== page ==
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Title: Rethinking Centers and Margins in Geography: Bodies, Life Course, and the Performance of Transnational Space
Authors: Andrucki, M. J.
Dickinson, Jen
First Published: 14-Nov-2014
Publisher: Taylor & Francis (Routledge)
Citation: Max J. Andrucki & Jen Dickinson (2015) Rethinking Centers and Margins in Geography: Bodies, Life Course, and the Performance of Transnational Space, Annals of the Association of American Geographers, 105:1
Abstract: In this article we propose a rethinking of the concepts of center and margin in geography. We review extant literatures from structuralist political geography and science studies and explore alternative theoretical approaches to develop the concept of axes of centrality. Using theories of performativity to understand centers and margins as produced across an array of axes allows for an expansion of the concept. Contemporary experiences of transnational migration offer a useful way of thinking about how bodies produce places differently as global centers and margins. Drawing on material from two studies of transnational communities—one of white, English-speaking South African return migrants and one of British East African Asians—we take a biographical approach, demonstrating how two individuals with extensive migration histories have performed England, South Africa, Uganda, and India as variously central and marginal across the life course. We develop the concept of axes of centrality to demonstrate how centers and margins are most usefully conceptualized not as places in themselves but as located in and between bodies in a variety of ways as they move through and perform space at a variety of scales and over time. We propose an understanding of centrality and marginality that takes into account the embodied conditionalities under which places become imagined and reimagined as central, marginal, or both.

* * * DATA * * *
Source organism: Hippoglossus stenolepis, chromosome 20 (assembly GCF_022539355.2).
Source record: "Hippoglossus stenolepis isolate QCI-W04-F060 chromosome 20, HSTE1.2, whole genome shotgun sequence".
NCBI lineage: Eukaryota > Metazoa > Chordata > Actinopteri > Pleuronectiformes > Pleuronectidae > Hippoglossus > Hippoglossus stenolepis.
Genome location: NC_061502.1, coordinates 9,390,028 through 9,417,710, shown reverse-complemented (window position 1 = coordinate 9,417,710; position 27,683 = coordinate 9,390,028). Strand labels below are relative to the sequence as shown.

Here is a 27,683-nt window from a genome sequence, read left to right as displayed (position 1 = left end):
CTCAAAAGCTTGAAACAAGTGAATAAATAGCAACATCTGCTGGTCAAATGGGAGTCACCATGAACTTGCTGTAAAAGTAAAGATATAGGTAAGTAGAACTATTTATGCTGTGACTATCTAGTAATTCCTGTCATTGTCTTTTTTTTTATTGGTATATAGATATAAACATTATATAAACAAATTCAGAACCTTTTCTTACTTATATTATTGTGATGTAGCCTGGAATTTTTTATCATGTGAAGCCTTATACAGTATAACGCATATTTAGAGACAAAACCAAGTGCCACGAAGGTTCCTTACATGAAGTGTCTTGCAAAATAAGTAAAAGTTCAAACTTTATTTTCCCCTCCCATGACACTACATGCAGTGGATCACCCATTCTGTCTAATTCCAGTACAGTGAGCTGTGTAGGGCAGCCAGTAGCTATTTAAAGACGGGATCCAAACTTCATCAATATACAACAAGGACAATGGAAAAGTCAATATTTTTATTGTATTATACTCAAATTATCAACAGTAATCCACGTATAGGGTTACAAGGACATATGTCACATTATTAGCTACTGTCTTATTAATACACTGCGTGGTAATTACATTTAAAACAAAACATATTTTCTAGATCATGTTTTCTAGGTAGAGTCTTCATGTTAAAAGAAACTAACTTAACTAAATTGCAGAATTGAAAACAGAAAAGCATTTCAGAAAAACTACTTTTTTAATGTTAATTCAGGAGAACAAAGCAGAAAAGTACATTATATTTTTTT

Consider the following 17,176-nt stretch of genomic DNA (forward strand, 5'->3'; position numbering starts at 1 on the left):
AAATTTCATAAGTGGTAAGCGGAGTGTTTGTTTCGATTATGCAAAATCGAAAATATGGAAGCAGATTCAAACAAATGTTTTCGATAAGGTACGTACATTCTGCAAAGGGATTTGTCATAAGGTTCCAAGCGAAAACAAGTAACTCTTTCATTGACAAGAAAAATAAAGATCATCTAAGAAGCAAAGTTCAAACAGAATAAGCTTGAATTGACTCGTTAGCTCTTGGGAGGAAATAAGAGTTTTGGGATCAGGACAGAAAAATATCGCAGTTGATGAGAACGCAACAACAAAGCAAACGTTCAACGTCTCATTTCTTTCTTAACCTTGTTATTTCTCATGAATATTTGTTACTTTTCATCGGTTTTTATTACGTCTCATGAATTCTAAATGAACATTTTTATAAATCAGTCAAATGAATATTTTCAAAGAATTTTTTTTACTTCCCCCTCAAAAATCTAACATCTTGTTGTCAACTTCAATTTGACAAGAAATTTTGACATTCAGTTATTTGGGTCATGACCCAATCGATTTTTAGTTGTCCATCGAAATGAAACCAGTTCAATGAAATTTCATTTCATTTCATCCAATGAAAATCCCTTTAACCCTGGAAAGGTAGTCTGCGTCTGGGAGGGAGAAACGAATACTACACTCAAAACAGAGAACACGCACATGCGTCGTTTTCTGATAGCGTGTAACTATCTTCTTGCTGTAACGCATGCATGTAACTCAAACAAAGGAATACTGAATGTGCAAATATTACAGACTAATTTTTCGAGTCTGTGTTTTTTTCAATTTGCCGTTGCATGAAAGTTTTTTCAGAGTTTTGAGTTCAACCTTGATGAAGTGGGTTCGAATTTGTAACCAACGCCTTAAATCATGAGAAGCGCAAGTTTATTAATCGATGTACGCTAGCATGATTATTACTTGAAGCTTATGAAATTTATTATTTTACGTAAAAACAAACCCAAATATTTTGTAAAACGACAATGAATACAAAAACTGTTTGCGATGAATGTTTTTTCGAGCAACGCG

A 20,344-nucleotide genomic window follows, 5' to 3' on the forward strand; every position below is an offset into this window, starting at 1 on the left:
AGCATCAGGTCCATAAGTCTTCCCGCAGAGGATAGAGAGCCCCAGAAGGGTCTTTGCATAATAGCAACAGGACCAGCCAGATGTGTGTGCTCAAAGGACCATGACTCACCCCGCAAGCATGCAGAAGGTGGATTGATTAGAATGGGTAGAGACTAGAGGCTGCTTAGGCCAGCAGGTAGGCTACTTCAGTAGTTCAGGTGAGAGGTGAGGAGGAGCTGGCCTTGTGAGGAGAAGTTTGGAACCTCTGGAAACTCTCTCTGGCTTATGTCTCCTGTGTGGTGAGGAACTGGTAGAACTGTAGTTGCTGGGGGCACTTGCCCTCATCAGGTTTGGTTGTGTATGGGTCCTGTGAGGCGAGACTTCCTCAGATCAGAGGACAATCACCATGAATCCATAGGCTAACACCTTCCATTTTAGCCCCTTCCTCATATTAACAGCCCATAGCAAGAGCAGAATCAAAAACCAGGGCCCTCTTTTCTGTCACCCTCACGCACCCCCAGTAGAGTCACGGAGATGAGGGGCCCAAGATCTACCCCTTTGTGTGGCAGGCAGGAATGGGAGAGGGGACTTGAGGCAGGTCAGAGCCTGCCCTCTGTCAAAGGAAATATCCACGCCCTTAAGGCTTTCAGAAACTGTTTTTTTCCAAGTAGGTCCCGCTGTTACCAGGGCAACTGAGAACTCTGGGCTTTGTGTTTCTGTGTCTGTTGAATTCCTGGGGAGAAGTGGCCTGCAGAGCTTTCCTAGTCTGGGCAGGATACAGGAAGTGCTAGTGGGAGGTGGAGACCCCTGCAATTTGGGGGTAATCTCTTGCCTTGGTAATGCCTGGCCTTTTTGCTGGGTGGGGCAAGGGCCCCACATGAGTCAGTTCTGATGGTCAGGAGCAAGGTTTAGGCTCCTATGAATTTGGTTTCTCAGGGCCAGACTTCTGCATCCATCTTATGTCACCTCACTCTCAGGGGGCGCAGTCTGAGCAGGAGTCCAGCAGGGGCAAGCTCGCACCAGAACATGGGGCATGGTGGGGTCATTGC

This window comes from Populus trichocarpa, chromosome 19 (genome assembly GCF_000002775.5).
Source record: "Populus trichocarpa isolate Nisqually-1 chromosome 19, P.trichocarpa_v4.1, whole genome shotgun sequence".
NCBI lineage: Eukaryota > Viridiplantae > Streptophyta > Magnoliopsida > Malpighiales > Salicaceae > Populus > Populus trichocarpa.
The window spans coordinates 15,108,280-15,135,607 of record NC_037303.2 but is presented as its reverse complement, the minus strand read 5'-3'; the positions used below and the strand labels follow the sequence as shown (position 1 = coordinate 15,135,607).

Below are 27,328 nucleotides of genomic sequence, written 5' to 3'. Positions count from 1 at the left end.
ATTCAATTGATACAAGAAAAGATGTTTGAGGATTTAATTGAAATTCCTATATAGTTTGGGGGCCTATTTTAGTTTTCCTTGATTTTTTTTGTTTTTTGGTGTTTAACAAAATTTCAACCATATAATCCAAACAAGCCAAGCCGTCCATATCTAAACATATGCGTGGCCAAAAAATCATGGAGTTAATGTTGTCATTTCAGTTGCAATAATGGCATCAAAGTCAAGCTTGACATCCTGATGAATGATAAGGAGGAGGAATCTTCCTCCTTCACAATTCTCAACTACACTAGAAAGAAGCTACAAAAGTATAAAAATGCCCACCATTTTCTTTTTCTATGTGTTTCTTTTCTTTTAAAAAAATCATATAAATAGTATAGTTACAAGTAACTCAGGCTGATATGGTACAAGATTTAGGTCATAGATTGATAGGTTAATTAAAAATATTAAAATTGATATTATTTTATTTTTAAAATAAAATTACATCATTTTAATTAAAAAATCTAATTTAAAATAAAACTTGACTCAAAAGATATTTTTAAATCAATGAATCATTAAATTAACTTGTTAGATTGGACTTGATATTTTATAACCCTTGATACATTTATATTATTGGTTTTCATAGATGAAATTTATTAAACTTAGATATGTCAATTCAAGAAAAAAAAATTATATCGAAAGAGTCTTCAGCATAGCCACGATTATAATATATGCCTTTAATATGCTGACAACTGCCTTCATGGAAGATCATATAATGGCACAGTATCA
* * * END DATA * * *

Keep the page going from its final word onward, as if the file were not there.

DOI Link: 10.1080/00045608.2014.962967
ISSN: 0004-5608
eISSN: 1467-8306
Version: Post-print
Status: Peer-reviewed
Type: Journal Article
Rights: This is an Accepted Manuscript of an article published by Taylor & Francis Group in Annals of the Association of American Geographers on 14 November 2014 available online: Copyright 2015 by Association of American Geographers
Appears in Collections:Published Articles, Dept. of Geography

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